The Value of Friends
Hearing about Chadwick Boseman’s very sad cancer death and hearing that he kept his diagnosis very private got me thinking about the pros and cons of being open about your cancer diagnosis or keeping it private.
I absolutely totally respect the right of every person who has a cancer diagnosis to keep it private and really get that they might want to avoid any fuss, pity or sympathy. I also respect that they might wish to avoid causing pain to those close to them, including friends and family, by being open about their illness.
Being open from day one
However, I was very much the opposite. When I was diagnosed, I was scheduled to have chemo within 3 months and, in all likelihood, would lose my hair. That would have been pretty difficult to explain away, so I was open about my illness from day one.
I was dreading having to explain to my 3-year-old grandson why Grumps had lost his hair, but it never actually came to that because I dodged the bullet of chemo when my health insurers agreed to fund Abiraterone.
I hear horror stories of cancer patients who have fallen out with family and friends, because those family and friends struggled to cope with the diagnosis more than the patient.
This is particularly difficult, as far as prostate cancer is concerned, when the patient ends up suffering with impotence due to prostatectomy that couldn’t spare the nerves that produce erections, or as a result of long-term hormone therapy that has the same effect.
The effect on relationships
I remember my oncologist telling me that I wouldn’t be able to get an erection once I went on hormone therapies, but that it probably wouldn’t be an issue as I wouldn’t have any libido in any event!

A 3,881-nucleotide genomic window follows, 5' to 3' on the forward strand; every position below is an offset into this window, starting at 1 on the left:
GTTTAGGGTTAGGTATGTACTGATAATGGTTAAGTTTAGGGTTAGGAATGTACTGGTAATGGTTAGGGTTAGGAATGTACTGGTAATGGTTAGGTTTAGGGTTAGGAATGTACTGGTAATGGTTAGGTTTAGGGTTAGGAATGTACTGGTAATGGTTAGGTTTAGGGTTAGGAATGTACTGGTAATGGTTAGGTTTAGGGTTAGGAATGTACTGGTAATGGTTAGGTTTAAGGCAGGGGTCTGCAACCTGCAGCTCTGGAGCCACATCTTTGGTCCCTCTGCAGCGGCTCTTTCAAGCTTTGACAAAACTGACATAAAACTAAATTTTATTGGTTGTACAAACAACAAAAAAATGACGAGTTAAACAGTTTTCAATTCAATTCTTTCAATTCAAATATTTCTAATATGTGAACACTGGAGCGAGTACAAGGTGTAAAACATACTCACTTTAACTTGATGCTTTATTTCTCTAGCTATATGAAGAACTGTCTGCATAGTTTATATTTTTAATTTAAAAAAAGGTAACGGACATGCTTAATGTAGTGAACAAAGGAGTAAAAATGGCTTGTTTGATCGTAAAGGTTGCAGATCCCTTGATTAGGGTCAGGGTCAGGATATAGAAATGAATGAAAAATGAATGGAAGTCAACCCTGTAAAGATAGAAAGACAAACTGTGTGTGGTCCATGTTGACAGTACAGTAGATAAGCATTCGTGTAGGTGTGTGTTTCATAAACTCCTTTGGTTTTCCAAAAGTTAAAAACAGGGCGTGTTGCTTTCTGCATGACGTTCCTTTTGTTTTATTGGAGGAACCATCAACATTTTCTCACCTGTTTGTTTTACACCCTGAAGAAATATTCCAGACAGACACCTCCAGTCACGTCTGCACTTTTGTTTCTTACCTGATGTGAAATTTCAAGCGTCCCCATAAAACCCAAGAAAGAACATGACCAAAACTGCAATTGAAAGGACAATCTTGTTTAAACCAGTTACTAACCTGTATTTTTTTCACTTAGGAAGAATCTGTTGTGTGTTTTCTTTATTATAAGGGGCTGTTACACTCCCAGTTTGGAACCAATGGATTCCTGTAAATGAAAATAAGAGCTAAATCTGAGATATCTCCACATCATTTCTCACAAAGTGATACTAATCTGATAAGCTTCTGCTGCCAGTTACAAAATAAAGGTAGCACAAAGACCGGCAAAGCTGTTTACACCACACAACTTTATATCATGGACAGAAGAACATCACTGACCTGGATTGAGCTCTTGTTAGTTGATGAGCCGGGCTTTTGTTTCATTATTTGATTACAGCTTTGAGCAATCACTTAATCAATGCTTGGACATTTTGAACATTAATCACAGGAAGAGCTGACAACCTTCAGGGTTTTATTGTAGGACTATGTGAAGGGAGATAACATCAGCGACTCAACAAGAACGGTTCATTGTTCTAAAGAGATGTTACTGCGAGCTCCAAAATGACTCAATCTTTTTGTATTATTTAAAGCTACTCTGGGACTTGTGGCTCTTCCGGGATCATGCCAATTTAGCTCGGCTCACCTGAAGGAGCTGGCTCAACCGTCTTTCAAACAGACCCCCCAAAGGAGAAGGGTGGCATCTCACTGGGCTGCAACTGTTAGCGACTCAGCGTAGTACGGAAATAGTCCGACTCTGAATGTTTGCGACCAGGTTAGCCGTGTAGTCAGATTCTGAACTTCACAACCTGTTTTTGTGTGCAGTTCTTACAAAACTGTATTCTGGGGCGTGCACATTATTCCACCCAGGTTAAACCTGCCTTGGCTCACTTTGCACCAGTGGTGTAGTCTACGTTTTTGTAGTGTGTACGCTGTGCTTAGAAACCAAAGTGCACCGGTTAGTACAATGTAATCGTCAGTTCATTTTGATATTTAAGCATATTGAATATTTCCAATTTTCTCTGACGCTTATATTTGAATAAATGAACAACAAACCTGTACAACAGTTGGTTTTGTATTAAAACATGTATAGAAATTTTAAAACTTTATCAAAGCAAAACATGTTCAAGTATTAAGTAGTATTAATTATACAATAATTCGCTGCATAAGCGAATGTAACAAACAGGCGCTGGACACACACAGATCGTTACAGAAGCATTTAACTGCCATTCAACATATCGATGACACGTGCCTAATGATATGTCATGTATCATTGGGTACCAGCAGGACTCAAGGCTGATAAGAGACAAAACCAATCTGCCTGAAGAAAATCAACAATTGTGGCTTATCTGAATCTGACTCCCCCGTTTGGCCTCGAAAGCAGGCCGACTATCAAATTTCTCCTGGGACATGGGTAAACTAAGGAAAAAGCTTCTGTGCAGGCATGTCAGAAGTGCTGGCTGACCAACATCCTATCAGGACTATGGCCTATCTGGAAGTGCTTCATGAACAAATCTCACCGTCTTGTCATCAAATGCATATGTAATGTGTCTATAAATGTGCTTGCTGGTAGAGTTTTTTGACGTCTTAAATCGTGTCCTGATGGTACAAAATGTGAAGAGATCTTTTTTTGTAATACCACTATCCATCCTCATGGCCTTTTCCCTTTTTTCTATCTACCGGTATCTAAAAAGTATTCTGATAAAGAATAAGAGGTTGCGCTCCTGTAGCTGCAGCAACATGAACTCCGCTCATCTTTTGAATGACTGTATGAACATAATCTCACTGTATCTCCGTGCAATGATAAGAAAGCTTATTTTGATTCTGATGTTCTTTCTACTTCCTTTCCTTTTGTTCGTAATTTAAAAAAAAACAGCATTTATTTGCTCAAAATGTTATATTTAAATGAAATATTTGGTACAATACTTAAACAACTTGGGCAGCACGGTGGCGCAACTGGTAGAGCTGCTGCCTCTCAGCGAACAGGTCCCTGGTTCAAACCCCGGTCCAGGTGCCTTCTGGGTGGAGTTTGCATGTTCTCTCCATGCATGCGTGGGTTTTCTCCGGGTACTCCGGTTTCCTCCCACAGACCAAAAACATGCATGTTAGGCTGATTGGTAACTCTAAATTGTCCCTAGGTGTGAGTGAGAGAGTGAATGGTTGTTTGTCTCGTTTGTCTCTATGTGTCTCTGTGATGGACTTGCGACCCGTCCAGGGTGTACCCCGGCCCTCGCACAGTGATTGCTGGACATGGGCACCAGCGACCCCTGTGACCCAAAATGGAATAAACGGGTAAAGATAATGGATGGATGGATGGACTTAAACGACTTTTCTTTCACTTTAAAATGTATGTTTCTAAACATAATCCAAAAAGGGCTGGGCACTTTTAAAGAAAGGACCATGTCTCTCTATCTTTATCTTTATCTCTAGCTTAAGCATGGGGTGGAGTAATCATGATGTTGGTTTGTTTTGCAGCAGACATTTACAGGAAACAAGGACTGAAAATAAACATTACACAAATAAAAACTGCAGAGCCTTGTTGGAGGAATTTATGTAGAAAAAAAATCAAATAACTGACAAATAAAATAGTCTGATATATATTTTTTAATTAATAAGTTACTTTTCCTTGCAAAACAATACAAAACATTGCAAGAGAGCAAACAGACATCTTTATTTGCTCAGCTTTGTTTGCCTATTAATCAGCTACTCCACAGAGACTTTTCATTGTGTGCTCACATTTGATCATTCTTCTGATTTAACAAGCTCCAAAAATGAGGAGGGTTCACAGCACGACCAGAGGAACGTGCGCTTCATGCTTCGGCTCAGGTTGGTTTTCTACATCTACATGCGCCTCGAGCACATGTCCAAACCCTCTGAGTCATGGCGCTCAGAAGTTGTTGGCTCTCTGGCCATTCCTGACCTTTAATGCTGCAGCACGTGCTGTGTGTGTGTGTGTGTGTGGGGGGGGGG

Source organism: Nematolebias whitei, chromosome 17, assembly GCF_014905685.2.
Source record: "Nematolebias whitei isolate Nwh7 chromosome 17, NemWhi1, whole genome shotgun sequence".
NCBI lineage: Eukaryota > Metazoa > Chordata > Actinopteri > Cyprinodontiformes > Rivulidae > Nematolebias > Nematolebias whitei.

I can imagine how devastating that could be for relationships. I know it has led to breakdowns of relationships, because the partner of the cancer patient couldn’t cope with the loss of the sexual side of the relationship, and intimacy wasn’t enough for them. I was blessed with an incredible wife who has been so understanding and supportive and, whilst sexual function is a challenge, she wants me here with her, and we can cope with just intimacy when performance is no longer happening!
Supportive from the outset
The thought that I would lose friends because of my diagnosis never even crossed my mind, and I can honestly say that they have been nothing but incredibly supportive from the outset.
A lifelong friend who I have known for 57 years telephones me religiously every three or four weeks to make sure I’m okay, and other friends have always been there for me when I, or my wife, needed to turn to someone to help us.
I’m blessed that one of our friends is a specialist breast cancer nurse consultant, and she has been so re-assuring since my diagnosis. Whenever I was struggling to cope, I could pick up the telephone to her and chat things through, and she was always there for me.
My children have also been brilliant from day one.
Not being treated differently
However, I attached strings to my openness. I insisted that no one treat me differently. I wasn’t going to put up with tea and sympathy unless it was on my terms.
At my running club, if someone had a cough you’d often get told to “shut up and die more quietly” in jest of course. I had a cough a few months after diagnosis and out came that expression, but delivery stopped part-way through and a difficult silence ensued until I said “for goodness sake get on and say it,” and those were my ground rules for being open.
Spreading prostate cancer awareness
Of course the great thing to come from being open is the ability to tell my story and spread awareness that I know has contributed to several men being diagnosed early and having curative treatment. That couldn’t have happened if I’d kept my diagnosis private, and it’s something I’m incredibly proud of.
In closing, I believe that I am truly blessed with an amazing family and friends, and I am very grateful for that and that they treat me no differently now than before my diagnosis.
Have you made personal connections through your journey with prostate cancer?